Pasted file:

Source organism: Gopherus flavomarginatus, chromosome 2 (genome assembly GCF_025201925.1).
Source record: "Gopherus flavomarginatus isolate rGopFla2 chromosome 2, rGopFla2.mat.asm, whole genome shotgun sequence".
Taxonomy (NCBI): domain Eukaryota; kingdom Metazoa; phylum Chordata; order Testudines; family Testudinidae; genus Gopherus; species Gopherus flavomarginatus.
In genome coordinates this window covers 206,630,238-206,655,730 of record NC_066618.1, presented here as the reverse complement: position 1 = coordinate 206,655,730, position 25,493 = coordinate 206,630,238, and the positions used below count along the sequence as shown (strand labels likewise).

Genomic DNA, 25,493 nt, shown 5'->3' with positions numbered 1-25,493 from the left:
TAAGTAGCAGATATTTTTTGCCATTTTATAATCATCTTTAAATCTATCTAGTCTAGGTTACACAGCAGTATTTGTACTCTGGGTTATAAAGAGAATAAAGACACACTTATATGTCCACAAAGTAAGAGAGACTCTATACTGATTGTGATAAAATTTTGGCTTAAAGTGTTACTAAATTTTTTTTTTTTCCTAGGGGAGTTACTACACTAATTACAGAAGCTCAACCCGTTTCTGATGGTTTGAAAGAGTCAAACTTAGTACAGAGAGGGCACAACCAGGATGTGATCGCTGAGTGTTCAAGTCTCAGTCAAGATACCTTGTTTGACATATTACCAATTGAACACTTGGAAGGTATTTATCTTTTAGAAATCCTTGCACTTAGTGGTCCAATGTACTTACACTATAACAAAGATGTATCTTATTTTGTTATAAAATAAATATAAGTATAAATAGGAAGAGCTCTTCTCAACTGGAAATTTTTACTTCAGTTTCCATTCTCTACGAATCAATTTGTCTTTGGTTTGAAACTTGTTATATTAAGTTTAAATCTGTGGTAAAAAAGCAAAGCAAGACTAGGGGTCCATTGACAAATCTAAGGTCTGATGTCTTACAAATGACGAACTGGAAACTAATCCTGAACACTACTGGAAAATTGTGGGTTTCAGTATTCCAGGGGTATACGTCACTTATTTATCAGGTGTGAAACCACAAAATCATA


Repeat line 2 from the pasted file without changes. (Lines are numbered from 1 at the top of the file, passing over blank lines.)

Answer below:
Source record: "Gopherus flavomarginatus isolate rGopFla2 chromosome 2, rGopFla2.mat.asm, whole genome shotgun sequence".